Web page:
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Mainstream Buyers Use Smart Speakers to Replace Existing Devices: NPR Research

Just when marketers were getting used to smart phones as their primary communications channel, smart speakers could displace them. That’s the implication of an NPR study that found the latest wave of smart speaker buyers were more likely than early adopters to use them for everyday tasks like ordering food and listening to the news, and less likely to apply new functions such as controlling home appliances. In fact, 43% of recent buyers specifically intended their smart speaker to help them reduce screen time, compared with just 24% of early adopters. Not good news if you’ve built your marketing programs around mobile phones.

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Most IT Decision Makers Believe Outsiders Can Access Their Networks: Gemalto Survey

July 23, 2018

More than two-thirds (68%) of IT decision makers believe unauthorized users can access their networks yet 93% would trust their organization to store their personal data, according to this survey from digital security vendor Gemalto. Weird. Consumers have picked up on the vibe: just 52% trust organizations to manage their personal data. Click here for a slick interactive version of the report that can compare results by country.

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SMPTE Publishes Standards to Embed IDs in Broadcast Ads and Programs

July 19, 2018

Industry standards group SMPTE (Society of Motion Picture and Television Engineers) has published standards for using audio watermarks to embed ID codes into advertising and entertainment programming. This sounds obscure but it will help tracking systems to identify when a piece of content is presented to a viewer, easing one of the big challenges in marketing measurement. That’s important.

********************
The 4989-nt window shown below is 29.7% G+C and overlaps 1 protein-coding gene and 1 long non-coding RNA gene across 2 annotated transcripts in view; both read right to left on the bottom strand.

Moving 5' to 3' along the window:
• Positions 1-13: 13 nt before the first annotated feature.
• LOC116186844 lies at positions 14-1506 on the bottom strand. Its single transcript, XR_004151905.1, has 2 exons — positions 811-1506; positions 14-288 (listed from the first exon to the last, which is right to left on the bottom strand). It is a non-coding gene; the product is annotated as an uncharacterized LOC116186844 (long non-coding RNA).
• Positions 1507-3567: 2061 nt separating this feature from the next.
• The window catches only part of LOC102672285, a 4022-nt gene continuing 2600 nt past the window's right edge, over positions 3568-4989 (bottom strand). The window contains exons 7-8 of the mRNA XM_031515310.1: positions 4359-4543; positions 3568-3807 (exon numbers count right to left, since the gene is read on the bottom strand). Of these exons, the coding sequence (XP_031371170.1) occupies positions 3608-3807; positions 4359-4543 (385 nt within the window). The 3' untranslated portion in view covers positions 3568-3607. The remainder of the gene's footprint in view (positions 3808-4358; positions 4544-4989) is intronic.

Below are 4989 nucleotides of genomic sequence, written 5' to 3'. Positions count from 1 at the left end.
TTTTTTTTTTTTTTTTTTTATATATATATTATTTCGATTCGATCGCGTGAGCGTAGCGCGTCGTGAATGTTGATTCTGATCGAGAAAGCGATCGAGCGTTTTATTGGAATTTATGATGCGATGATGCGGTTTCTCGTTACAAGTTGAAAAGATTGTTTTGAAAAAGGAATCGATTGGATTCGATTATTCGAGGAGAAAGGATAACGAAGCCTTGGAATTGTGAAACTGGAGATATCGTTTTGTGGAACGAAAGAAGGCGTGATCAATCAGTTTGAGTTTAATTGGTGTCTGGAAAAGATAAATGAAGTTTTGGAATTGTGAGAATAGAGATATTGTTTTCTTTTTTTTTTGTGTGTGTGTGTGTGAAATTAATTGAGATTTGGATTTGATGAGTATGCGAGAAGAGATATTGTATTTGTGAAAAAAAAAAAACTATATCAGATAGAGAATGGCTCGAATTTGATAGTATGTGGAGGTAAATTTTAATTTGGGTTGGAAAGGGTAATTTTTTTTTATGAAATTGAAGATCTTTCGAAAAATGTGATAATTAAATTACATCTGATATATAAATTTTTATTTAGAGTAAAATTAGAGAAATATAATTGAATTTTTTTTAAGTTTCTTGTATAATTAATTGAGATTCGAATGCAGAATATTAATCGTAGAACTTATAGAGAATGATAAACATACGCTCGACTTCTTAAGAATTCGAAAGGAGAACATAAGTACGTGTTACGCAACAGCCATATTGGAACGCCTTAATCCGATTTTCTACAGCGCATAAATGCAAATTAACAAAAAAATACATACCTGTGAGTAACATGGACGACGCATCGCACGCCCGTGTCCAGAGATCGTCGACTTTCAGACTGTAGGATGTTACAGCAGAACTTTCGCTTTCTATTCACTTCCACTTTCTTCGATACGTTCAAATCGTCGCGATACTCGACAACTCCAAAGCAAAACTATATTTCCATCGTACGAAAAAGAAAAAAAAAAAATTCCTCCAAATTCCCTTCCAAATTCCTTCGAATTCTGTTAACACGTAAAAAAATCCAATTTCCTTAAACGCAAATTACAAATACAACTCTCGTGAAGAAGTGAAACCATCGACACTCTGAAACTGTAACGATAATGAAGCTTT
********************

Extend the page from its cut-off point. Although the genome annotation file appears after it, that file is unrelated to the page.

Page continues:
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IT Teams Build Sloppy Automations: TeamDynamix Survey

August 17, 2022

IT teams spend lots of time on repetitive requests from business users, finds this TeamDynamix survey.  You might think the implication is IT should let users do more for themselves.  But the main time-wasters are things like password resets, employee on-boarding, and managing credentials, which can’t really be delegated.  And here’s the kicker: IT professionals automate those tasks by building sloppy, insecure, undocumented scripts, just like the non-professionals.   Fun fact: 53% of teams manage 100 or more applications.

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